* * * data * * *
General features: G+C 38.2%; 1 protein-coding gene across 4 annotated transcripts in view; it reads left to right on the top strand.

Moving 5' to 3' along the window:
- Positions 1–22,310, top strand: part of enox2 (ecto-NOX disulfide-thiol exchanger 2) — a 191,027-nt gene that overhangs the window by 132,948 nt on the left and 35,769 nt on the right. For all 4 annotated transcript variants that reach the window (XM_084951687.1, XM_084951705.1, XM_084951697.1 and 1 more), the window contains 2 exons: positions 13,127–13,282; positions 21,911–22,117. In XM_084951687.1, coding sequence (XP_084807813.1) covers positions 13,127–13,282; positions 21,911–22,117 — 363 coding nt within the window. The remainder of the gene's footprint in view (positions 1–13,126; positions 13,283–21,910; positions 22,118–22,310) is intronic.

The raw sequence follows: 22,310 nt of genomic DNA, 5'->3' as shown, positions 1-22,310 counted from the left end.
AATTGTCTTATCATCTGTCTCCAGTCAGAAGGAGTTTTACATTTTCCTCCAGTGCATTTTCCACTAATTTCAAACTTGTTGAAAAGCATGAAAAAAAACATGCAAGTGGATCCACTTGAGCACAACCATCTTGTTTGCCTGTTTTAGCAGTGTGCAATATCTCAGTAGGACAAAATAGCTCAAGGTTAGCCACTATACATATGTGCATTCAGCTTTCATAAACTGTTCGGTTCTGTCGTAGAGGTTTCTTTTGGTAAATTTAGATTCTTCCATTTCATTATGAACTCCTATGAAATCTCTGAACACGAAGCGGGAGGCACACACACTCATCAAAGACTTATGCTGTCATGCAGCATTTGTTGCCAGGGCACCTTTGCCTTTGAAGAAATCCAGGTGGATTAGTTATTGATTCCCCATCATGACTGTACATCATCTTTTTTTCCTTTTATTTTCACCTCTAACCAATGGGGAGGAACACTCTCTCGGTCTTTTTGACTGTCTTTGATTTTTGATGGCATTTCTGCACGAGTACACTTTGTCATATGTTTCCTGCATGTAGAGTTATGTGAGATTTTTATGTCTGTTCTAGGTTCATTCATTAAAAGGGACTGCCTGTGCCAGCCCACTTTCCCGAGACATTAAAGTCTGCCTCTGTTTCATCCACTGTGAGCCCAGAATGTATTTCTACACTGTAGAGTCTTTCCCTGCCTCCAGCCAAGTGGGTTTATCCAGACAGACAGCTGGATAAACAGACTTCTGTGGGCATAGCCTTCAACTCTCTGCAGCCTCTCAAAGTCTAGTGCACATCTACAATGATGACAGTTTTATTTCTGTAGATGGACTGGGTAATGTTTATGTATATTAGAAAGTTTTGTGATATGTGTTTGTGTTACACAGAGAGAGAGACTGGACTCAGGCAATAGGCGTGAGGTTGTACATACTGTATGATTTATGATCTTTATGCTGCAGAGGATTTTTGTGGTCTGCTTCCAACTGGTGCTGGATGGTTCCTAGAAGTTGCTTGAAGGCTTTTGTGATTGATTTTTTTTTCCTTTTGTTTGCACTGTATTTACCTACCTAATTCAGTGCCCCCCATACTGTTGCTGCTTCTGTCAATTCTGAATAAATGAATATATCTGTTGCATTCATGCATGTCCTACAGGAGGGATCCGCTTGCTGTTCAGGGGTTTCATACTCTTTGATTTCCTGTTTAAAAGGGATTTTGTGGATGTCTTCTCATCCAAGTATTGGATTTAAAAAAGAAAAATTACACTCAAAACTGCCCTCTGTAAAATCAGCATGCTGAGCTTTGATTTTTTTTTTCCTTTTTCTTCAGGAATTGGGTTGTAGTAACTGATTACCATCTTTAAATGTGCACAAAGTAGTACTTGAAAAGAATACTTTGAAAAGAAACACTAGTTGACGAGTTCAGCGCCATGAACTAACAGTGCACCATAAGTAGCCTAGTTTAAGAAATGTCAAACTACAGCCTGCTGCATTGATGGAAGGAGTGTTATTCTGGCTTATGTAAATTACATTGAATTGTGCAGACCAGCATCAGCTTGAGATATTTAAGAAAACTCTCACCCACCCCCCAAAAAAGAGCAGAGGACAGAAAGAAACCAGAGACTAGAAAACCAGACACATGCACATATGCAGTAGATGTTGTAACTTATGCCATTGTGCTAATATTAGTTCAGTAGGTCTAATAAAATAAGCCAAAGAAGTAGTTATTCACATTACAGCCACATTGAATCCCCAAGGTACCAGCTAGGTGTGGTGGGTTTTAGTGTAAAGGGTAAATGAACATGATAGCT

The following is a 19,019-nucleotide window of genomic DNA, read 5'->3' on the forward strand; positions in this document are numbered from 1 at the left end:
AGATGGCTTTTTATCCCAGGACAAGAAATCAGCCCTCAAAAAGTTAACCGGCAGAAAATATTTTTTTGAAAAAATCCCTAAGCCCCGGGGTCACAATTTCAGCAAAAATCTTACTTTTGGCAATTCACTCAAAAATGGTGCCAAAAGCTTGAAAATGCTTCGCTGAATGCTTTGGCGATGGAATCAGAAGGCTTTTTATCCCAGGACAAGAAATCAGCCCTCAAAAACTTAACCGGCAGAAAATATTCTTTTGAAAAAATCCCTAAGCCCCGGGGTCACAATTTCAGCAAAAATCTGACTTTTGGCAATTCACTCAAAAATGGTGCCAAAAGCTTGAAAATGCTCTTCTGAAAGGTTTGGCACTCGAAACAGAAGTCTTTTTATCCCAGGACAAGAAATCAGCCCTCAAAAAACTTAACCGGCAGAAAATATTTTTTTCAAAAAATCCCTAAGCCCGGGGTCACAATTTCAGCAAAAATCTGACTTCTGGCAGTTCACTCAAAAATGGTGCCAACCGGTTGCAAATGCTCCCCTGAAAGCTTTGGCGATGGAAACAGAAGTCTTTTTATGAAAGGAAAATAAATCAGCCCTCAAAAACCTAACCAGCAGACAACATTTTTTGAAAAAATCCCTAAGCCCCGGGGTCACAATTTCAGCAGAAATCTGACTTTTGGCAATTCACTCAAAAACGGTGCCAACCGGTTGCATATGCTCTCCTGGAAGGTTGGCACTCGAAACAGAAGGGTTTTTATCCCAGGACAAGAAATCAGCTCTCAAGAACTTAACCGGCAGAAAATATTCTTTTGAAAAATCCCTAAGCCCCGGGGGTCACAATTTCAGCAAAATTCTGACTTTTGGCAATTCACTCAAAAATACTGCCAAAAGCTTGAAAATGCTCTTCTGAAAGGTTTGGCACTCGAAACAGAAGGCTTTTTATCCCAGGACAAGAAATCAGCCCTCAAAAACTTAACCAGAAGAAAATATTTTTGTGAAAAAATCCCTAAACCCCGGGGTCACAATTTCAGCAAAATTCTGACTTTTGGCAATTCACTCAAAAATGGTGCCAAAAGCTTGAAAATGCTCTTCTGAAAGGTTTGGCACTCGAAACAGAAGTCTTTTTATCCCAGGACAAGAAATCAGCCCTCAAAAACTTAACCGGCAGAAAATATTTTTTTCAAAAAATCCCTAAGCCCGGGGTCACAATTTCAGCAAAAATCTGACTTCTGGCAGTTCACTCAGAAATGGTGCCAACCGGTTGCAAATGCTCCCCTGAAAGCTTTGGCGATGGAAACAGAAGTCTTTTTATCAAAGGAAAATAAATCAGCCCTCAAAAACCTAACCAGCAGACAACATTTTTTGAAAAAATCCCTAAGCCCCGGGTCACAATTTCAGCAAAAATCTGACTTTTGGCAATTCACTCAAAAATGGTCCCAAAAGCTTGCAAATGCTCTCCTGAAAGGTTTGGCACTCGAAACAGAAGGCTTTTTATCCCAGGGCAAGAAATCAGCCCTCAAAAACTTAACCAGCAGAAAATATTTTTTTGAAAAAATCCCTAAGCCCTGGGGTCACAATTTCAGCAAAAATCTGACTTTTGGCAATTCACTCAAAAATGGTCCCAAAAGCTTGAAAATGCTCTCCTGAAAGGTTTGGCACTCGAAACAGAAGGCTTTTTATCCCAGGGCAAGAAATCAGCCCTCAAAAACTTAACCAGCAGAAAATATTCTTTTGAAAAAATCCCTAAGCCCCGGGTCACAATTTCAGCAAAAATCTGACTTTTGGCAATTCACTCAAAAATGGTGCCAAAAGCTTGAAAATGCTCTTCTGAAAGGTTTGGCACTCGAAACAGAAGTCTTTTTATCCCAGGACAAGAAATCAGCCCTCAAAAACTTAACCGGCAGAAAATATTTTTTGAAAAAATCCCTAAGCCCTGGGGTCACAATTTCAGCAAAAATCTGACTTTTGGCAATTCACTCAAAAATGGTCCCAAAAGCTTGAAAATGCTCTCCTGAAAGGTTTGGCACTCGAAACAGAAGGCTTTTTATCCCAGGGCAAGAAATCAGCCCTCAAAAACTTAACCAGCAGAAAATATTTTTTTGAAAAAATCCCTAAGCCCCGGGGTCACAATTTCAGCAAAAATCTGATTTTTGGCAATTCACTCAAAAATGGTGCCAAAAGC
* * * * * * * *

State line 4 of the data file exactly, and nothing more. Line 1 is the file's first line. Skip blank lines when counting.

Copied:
The raw sequence follows: 22,310 nt of genomic DNA, 5'->3' as shown, positions 1-22,310 counted from the left end.